Land of Dollars

Money in the Minds of American Immigrants, 1870–1930

Atiba Pertilla

Bolognesi, Hartfield & Co., Steamship Agents for Italian Line, 50 Wall St., ca. 1907. Museum of the City of New York,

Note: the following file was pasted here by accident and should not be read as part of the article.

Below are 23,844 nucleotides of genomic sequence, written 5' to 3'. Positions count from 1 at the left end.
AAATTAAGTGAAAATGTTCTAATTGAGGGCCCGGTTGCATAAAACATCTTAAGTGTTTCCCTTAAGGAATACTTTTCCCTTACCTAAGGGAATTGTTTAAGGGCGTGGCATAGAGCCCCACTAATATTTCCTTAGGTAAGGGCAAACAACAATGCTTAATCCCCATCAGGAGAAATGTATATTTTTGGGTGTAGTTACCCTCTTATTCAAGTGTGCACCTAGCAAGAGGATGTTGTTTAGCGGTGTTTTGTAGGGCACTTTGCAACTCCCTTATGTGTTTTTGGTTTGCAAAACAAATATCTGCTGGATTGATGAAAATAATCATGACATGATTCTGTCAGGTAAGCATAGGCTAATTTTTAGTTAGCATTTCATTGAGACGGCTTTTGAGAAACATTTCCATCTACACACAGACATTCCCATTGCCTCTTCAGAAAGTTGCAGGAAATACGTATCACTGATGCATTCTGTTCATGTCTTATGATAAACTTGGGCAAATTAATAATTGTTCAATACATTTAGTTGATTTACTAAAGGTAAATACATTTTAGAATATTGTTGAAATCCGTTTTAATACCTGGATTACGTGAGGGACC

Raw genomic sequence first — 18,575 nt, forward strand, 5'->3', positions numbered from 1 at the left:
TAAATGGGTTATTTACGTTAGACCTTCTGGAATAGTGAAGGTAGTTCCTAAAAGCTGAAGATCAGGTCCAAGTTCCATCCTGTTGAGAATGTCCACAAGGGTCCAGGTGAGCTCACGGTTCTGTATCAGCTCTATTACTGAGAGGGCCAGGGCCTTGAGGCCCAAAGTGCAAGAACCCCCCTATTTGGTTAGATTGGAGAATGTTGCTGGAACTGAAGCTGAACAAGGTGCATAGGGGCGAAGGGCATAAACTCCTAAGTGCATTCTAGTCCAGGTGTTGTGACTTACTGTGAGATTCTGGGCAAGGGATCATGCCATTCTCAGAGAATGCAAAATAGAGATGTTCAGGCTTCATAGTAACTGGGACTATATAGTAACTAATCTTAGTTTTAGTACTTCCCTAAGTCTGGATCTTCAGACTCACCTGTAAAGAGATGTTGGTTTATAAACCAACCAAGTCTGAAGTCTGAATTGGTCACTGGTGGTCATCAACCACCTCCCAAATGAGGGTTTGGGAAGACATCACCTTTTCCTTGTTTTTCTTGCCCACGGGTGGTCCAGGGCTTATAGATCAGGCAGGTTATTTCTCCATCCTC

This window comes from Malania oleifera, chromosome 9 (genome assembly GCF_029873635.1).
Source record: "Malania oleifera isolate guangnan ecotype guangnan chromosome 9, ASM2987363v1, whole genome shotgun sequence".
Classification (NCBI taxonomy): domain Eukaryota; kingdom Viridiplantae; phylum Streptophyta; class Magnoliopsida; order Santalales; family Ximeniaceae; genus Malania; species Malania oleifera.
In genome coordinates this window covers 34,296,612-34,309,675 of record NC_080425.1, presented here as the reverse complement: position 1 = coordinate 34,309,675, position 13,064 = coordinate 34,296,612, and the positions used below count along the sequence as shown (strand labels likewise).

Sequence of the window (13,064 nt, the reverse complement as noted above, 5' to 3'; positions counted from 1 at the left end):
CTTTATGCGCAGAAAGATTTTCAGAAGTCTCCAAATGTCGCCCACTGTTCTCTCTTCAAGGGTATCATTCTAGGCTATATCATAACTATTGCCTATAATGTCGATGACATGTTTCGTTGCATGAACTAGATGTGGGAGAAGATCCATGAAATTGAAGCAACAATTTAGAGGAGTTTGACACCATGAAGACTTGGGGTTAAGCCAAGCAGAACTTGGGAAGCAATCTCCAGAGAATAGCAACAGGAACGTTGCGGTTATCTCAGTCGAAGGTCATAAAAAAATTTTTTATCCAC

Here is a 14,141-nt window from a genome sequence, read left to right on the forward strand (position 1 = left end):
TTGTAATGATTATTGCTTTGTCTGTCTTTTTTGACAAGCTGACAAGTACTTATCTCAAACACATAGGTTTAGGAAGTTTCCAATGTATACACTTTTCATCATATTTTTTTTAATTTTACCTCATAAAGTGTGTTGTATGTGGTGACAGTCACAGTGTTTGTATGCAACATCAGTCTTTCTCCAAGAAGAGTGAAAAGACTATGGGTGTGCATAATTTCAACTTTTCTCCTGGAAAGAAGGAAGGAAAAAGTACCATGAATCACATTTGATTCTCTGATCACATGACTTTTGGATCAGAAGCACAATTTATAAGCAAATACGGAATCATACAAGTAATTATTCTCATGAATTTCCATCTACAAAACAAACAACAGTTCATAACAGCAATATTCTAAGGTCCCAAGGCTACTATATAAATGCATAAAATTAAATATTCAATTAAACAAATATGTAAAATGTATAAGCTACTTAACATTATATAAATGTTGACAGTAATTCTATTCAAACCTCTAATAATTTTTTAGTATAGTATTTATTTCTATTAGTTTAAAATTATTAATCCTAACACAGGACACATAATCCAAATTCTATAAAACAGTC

“Land of Dollars: Money in the Minds of American Immigrants, 1870–1930,” examines the everyday financial practices of immigrants to the United States from the Civil War to the New Deal era as they learned to save money, send money to their families overseas, and invest money in projects of their own. It traces the development of financial institutions immigrants created for themselves and how immigrants responded to and transformed new kinds of financial infrastructures, such as postal savings banks and licensed remittance agencies, created by both the United States and their home countries in hopes of capturing and controlling how they thought about and used their money. Finally, it describes how incidents of bank fraud, financial panics, and counterfeiting in immigrants’ communities helped shape ideas about the linkages between ethnic identity, Americanization, and civic capacity. While studies of the “first era of globalization” often emphasize the activities and experiences of elite financiers, the argument of the project is that scrutiny of the development of intercontinental monetary flows that depended on the choices and agency of migrants at the bottom of the economic ladder will shed light on the emergence of a truly global economy.